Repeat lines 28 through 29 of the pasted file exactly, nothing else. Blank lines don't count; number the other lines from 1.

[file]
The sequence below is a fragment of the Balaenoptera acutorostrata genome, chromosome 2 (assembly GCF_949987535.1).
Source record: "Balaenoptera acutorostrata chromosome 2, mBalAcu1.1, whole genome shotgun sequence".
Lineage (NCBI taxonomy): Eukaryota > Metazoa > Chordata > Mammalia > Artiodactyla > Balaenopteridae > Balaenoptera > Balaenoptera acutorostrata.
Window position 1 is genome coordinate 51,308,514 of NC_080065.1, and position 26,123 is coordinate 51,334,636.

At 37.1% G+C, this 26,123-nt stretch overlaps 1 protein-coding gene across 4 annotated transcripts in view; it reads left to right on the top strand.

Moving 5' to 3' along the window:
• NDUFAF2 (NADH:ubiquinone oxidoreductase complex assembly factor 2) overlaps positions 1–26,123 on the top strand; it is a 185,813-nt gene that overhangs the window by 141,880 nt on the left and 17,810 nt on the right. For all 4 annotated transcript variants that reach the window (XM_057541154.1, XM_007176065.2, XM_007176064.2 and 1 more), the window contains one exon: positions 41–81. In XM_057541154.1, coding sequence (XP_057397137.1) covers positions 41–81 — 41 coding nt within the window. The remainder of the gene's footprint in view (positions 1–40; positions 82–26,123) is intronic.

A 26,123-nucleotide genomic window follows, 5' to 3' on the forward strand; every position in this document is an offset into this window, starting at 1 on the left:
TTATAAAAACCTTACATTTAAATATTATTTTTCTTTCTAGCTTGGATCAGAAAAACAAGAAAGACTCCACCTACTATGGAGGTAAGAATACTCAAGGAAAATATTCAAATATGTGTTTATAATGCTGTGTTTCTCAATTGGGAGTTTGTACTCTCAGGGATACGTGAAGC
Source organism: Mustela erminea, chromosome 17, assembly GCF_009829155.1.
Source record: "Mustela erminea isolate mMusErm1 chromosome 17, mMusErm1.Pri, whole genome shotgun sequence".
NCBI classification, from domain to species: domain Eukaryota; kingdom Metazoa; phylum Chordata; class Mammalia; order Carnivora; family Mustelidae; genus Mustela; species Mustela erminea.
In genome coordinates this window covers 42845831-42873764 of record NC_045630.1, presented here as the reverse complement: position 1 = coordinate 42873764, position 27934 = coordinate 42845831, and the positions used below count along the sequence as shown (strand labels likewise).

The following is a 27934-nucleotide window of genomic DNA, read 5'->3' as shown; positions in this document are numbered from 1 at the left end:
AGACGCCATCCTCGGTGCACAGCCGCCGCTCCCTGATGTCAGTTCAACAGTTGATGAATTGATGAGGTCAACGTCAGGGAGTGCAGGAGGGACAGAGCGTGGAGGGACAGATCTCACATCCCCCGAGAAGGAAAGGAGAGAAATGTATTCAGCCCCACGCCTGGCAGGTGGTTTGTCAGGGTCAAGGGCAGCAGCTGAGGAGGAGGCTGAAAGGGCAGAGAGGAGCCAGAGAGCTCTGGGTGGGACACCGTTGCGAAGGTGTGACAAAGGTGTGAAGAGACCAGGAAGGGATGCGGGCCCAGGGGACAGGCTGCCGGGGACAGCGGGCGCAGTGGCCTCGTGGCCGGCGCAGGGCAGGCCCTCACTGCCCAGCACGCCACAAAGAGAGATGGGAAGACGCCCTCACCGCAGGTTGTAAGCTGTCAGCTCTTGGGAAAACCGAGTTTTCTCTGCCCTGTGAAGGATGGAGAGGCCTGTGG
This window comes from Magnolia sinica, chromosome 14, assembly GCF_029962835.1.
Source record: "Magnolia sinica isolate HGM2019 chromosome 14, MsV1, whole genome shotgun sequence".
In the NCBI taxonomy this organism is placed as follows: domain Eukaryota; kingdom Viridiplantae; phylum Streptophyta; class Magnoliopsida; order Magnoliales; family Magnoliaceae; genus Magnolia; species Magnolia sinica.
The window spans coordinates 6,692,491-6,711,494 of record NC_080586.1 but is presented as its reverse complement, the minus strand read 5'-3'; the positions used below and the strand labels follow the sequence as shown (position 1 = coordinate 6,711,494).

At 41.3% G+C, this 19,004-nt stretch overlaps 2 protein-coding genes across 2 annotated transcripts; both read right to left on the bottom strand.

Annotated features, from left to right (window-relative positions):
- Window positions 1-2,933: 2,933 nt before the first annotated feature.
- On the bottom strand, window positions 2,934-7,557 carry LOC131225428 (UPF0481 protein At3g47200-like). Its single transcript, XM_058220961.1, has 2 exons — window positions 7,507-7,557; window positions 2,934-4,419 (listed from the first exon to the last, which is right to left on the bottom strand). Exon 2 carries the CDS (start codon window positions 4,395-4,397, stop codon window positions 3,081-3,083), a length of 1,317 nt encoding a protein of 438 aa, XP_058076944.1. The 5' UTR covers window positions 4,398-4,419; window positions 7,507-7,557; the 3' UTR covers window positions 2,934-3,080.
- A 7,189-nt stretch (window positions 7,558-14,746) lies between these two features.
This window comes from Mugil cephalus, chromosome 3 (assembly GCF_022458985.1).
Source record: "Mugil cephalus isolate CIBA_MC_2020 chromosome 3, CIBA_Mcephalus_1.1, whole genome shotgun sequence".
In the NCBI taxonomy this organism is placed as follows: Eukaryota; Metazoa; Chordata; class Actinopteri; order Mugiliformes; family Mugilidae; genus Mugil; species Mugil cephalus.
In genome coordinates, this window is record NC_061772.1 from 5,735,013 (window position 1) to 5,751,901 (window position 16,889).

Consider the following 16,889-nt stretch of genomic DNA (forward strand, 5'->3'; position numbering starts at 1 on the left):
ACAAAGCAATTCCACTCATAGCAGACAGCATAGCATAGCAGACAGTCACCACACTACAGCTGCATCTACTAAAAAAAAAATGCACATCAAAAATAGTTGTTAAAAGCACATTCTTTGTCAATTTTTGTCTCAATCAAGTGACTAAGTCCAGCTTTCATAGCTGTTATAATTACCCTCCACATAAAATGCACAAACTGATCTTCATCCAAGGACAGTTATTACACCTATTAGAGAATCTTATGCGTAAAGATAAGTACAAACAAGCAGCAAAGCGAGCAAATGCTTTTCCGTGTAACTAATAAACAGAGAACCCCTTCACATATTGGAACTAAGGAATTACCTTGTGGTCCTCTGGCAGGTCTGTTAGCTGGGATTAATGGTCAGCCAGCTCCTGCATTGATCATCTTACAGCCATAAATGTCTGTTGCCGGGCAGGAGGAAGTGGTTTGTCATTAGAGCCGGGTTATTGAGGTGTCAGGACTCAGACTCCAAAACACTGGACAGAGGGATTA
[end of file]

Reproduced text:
In genome coordinates, this window is record NC_061772.1 from 5,735,013 (window position 1) to 5,751,901 (window position 16,889).

Consider the following 16,889-nt stretch of genomic DNA (forward strand, 5'->3'; position numbering starts at 1 on the left):